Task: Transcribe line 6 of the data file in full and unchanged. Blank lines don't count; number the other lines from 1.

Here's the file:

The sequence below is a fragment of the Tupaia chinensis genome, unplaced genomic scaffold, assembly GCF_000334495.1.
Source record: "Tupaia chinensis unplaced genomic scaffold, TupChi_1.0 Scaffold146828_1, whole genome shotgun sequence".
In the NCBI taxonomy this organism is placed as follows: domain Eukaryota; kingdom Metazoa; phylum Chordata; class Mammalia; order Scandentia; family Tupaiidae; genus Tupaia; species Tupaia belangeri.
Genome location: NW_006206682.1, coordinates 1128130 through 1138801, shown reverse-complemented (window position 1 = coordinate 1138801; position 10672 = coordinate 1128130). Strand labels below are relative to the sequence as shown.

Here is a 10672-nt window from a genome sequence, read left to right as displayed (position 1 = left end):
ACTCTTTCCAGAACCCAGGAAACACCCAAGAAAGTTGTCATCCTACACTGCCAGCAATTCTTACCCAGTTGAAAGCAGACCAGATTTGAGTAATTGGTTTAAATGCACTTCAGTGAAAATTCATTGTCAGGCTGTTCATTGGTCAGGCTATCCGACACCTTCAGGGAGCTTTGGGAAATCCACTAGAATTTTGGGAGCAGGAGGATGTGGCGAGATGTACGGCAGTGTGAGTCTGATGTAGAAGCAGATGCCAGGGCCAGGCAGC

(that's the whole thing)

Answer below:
ACTCTTTCCAGAACCCAGGAAACACCCAAGAAAGTTGTCATCCTACACTGCCAGCAATTCTTACCCAGTTGAAAGCAGACCAGATTTGAGTAATTGGTTTAAATGCACTTCAGTGAAAATTCATTGTCAGGCTGTTCATTGGTCAGGCTATCCGACACCTTCAGGGAGCTTTGGGAAATCCACTAGAATTTTGGGAGCAGGAGGATGTGGCGAGATGTACGGCAGTGTGAGTCTGATGTAGAAGCAGATGCCAGGGCCAGGCAGC